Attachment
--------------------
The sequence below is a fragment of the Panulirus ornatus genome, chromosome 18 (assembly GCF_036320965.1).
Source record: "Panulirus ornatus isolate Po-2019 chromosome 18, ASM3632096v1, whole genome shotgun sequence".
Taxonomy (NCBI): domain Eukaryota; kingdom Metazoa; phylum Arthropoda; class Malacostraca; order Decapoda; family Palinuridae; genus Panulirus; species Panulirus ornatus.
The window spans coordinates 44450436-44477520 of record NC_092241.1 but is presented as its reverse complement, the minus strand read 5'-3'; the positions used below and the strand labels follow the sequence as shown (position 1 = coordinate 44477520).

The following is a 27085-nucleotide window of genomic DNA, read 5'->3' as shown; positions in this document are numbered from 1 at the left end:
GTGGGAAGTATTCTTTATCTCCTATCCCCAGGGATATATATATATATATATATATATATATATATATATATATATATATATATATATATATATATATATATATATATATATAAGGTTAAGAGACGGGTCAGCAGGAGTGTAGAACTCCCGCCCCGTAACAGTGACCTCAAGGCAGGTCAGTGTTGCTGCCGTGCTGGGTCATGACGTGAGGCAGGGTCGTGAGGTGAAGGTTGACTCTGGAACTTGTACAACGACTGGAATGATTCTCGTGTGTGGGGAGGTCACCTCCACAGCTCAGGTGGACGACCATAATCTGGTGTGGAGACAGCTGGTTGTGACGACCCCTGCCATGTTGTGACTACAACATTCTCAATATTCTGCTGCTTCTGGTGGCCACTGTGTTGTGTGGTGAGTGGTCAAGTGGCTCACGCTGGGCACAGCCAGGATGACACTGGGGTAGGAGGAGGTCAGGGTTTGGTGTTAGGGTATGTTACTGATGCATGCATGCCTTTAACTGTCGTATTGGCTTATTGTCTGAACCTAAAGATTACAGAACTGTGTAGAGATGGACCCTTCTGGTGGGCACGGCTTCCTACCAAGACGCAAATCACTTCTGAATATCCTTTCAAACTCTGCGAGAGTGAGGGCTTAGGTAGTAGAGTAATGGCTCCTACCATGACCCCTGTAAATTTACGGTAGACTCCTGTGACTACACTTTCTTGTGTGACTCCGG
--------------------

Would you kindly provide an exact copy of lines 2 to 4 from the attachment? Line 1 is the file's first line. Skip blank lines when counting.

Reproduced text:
Source record: "Panulirus ornatus isolate Po-2019 chromosome 18, ASM3632096v1, whole genome shotgun sequence".
Taxonomy (NCBI): domain Eukaryota; kingdom Metazoa; phylum Arthropoda; class Malacostraca; order Decapoda; family Palinuridae; genus Panulirus; species Panulirus ornatus.
The window spans coordinates 44450436-44477520 of record NC_092241.1 but is presented as its reverse complement, the minus strand read 5'-3'; the positions used below and the strand labels follow the sequence as shown (position 1 = coordinate 44477520).